She offered fitness advice to reporters backstage. "The best thing for your bum is dancing," the Material Girl said.

Early in the broadcast, host Ricky Gervais took quick aim at the Hollywood Press Association, the group that hired him to perform hosting duties for a third year.

Gervais, in his opening monologue, compared the Golden Globes to the Oscars, "but without all that esteem."

The Globes are to the Oscars "what Kim Kardashian is to Kate Middleton. A bit louder, a bit drunker and more easily bought," he joked.

The group of about 85 writers invited Gervais to host the telecast again this year despite -- or because of -- the controversy stirred last year by his take-no-prisoners jokes.

Unlike the Oscars, the Globes also honors television shows with 11 categories.

Showtime's "Homeland" was the only TV show to win two Globes. It won best drama series, while Claire Danes won the best actress in a drama series award.

Kelsey Grammer's Golden Globe may not be the biggest award given out Sunday night, but the actor may have been the happiest backstage where he revealed his wife is expecting twins.

Grammer won for best actor in a television drama series for his role as a corrupt Chicago mayor in the Starz series "Boss."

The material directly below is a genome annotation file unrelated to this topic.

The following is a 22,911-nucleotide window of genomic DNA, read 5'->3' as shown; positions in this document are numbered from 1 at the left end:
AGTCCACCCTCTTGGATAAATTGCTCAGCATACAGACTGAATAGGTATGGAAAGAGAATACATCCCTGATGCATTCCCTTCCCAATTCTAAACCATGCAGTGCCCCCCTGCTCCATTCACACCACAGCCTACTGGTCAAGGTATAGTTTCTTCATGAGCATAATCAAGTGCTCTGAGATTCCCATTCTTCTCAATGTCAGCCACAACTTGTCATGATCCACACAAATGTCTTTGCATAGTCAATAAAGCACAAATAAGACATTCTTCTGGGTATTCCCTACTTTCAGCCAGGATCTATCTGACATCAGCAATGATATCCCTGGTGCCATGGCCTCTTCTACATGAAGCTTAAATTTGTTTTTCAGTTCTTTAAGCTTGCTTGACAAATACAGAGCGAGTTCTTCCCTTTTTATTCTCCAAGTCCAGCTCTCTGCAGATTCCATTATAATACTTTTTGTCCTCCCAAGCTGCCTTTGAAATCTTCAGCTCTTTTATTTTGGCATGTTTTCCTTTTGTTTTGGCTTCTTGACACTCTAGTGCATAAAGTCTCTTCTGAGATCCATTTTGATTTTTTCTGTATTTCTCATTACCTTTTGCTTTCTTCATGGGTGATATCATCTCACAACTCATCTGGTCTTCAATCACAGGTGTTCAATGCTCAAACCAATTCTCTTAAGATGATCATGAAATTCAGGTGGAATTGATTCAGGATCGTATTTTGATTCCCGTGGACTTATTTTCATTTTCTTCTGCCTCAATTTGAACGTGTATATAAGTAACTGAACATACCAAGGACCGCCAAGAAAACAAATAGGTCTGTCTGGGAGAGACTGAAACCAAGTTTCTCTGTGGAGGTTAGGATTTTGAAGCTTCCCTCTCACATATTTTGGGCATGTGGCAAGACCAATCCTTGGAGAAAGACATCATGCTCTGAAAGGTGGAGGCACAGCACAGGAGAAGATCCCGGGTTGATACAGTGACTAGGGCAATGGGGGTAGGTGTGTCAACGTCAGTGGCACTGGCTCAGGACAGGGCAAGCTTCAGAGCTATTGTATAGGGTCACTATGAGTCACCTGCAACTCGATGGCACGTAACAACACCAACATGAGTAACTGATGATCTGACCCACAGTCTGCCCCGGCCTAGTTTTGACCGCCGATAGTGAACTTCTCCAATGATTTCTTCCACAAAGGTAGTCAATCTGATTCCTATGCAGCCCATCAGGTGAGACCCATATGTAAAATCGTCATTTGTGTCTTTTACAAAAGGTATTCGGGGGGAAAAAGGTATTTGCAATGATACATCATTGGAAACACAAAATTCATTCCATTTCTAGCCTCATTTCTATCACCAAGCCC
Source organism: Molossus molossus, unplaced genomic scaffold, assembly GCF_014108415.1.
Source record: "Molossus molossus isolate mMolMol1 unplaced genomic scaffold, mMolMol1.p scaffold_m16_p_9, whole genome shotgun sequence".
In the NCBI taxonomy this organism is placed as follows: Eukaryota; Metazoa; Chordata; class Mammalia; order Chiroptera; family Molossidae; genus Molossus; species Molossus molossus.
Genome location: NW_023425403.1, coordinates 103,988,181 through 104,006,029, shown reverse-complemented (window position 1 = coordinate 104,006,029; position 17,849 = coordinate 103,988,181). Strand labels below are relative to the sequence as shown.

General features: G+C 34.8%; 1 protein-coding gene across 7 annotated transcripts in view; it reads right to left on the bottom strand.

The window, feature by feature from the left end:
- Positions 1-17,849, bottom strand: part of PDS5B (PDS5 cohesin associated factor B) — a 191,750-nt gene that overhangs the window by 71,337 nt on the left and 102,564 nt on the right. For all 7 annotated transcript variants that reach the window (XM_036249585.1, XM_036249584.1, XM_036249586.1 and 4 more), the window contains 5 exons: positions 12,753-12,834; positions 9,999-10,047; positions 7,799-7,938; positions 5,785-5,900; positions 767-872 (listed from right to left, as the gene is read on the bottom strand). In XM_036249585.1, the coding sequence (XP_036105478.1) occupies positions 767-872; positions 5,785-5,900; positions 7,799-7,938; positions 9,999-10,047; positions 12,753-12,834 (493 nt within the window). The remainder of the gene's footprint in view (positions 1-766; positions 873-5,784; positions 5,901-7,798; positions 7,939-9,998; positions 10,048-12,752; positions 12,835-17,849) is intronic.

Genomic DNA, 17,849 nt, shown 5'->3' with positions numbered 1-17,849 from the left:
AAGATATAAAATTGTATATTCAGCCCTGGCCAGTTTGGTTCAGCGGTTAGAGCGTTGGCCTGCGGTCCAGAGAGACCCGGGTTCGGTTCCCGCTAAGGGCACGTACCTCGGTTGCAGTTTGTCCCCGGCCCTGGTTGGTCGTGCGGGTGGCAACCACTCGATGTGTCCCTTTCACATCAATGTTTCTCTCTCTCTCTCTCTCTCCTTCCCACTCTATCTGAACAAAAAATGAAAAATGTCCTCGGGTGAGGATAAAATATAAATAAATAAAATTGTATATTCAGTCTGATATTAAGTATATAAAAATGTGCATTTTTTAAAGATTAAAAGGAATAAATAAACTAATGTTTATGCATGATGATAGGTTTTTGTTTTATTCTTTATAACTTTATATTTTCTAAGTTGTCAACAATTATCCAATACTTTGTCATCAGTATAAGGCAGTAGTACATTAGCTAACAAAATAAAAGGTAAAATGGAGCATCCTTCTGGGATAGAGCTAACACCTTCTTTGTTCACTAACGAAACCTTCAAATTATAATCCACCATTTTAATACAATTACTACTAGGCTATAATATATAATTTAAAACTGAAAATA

In the television comedy or musical series categories, ABC's "Modern Family" won best series, while Laura Dern won best actress for her work in HBO's "Enlightened" and Matt LeBlanc won best actor for in Showtime's "Episodes."

PBS's "Downton Abbey" won for best made-for-TV movie or mini-series.

Kate Winslet won the Golden Globe for best actress in a made-for-TV movie or mini-series for her role in HBO's "Mildred Pierce." It was Winslet's third Globe. She won two in 2009, for "Revolutionary Road" and "The Reader."

Winslet was asked backstage her opinion of reports that Lindsay Lohan was in negotiations to portray the late Elizabeth Taylor in a film.

"I'm not going to go there, dude," Winslet said. "It's kind of a hot zone."

British actor Idris Elba won best actor in a made-for-TV movie or mini-series for "Luther." Backstage, he acknowledged that he's talked to producers about possibly becoming the next James Bond.

"Of course, I would be honored to play the part if it comes along," Elba said.

The TV best supporting actor and actress awards went to Peter Dinklage for HBO's "Game of Thrones" and Jessica Lange in "American Horror Story" on FX, respectively.

Sidney Poitier led a tribute to actor Morgan Freeman, who was presented the Golden Globe's "Cecil B. DeMille Award."

"You illuminate your presence, you infuse the characters you play with a real life three-dimensional aura," Poitier said. "You become the character, the character becomes you. So begins a process that captivates your audience."

Freeman, speaking backstage, said it was watching Poitier as a teenager that steered his path.

"Most of us need something to guide ourselves and Sidney has been my beacon, my guiding star," he said.